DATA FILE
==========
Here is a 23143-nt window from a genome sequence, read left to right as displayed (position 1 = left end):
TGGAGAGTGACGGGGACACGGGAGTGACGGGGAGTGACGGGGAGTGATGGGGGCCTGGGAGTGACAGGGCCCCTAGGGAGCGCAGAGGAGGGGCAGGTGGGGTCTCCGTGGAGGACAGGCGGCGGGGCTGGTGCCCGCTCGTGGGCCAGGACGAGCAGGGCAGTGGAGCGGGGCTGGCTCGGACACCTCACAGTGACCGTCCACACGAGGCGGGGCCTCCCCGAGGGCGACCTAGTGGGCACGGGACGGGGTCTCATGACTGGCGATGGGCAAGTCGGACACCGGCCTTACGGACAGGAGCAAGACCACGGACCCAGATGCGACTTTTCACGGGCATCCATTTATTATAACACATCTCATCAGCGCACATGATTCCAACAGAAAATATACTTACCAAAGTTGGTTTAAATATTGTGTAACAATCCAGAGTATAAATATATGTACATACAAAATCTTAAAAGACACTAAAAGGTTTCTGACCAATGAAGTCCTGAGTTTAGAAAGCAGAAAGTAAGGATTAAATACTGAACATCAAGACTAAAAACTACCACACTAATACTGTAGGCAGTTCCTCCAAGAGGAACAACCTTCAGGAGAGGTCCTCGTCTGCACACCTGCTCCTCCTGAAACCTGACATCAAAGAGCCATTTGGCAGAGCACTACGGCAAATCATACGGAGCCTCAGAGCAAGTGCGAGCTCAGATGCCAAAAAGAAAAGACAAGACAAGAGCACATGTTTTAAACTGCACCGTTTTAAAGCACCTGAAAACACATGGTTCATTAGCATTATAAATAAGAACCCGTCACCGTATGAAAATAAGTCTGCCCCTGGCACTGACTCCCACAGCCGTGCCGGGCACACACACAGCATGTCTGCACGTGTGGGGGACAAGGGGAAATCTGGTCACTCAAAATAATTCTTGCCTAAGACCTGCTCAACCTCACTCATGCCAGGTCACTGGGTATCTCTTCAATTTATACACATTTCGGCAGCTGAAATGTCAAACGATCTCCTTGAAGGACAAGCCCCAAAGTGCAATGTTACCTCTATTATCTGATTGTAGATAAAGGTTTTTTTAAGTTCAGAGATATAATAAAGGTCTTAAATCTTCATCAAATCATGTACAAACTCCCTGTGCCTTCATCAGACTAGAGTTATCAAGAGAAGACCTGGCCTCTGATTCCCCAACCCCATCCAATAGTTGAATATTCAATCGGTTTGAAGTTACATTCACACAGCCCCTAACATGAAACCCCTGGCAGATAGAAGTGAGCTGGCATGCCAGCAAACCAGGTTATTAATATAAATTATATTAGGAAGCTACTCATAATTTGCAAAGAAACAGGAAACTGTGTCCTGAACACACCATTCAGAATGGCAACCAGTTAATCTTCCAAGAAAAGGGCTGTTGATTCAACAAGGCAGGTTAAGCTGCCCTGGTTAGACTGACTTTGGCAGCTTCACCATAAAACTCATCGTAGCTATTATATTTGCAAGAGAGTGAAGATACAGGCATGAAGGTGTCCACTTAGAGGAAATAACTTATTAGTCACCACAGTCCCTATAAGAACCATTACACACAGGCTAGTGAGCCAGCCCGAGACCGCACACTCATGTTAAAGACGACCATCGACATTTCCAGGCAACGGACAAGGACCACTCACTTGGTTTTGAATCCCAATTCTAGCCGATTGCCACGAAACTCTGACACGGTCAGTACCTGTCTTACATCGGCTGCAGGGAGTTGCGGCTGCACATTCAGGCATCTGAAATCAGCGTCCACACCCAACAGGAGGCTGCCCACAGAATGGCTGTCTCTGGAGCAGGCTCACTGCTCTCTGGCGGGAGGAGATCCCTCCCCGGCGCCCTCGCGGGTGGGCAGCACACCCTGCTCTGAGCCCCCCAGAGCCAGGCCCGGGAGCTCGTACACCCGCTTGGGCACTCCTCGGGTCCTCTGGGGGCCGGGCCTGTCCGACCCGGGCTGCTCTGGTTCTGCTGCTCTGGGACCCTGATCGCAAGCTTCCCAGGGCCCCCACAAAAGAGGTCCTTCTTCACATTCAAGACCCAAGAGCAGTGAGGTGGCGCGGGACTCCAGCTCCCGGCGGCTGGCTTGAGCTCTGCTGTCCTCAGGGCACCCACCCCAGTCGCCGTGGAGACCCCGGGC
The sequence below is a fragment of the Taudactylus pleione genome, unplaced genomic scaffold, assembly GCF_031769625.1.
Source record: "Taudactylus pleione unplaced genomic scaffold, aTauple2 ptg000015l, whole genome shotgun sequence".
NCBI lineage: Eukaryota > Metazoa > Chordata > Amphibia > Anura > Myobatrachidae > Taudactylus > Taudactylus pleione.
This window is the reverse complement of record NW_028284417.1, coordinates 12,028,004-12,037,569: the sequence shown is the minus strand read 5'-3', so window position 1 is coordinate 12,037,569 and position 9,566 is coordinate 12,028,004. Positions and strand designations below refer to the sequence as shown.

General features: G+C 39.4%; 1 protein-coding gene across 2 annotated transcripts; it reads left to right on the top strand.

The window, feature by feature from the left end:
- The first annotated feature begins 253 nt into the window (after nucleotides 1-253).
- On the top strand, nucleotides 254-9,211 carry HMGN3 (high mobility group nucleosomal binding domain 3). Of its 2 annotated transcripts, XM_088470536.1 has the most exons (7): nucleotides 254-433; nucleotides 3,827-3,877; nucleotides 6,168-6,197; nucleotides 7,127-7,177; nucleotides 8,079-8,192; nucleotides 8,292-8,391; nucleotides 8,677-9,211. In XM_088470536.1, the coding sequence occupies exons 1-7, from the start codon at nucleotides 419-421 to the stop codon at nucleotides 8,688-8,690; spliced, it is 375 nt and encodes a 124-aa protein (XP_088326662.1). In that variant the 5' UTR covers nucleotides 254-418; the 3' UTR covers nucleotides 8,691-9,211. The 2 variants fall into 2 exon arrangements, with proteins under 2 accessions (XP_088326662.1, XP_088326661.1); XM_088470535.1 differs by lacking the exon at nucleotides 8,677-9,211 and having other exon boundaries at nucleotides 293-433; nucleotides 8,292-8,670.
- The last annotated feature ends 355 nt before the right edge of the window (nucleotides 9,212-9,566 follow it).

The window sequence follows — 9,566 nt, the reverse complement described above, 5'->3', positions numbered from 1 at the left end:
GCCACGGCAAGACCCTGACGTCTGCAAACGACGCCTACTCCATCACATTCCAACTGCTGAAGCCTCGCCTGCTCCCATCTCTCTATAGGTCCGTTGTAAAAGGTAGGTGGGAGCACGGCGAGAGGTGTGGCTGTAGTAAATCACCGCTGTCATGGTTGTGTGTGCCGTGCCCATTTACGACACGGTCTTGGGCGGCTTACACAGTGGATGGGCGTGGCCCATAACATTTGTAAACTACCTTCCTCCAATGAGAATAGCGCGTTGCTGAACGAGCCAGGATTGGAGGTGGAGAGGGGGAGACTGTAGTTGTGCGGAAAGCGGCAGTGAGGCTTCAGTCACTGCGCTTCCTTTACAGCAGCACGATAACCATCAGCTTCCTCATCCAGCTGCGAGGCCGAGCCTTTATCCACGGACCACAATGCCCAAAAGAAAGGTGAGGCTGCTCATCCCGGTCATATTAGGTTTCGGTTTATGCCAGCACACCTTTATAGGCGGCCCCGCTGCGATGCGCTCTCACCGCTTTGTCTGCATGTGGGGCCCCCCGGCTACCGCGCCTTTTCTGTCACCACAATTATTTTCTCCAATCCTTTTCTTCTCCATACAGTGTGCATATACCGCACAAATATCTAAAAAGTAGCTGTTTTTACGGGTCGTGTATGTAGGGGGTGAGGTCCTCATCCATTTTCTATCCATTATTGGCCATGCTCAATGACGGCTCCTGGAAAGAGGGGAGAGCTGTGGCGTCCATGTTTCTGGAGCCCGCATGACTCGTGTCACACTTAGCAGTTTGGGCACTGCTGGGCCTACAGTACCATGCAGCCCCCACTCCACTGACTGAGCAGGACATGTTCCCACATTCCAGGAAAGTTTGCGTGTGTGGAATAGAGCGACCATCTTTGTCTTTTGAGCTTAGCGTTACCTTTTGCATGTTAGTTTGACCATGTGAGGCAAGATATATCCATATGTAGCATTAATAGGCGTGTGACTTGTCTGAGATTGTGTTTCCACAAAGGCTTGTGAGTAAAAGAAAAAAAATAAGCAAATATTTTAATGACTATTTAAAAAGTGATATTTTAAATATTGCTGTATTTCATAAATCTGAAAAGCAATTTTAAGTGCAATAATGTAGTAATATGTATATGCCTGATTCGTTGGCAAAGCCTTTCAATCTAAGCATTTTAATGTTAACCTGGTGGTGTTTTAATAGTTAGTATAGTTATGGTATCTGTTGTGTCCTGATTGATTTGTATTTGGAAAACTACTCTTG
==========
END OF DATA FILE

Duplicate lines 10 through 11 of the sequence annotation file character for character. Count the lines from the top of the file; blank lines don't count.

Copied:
- On the top strand, nucleotides 254-9,211 carry HMGN3 (high mobility group nucleosomal binding domain 3). Of its 2 annotated transcripts, XM_088470536.1 has the most exons (7): nucleotides 254-433; nucleotides 3,827-3,877; nucleotides 6,168-6,197; nucleotides 7,127-7,177; nucleotides 8,079-8,192; nucleotides 8,292-8,391; nucleotides 8,677-9,211. In XM_088470536.1, the coding sequence occupies exons 1-7, from the start codon at nucleotides 419-421 to the stop codon at nucleotides 8,688-8,690; spliced, it is 375 nt and encodes a 124-aa protein (XP_088326662.1). In that variant the 5' UTR covers nucleotides 254-418; the 3' UTR covers nucleotides 8,691-9,211. The 2 variants fall into 2 exon arrangements, with proteins under 2 accessions (XP_088326662.1, XP_088326661.1); XM_088470535.1 differs by lacking the exon at nucleotides 8,677-9,211 and having other exon boundaries at nucleotides 293-433; nucleotides 8,292-8,670.
- The last annotated feature ends 355 nt before the right edge of the window (nucleotides 9,212-9,566 follow it).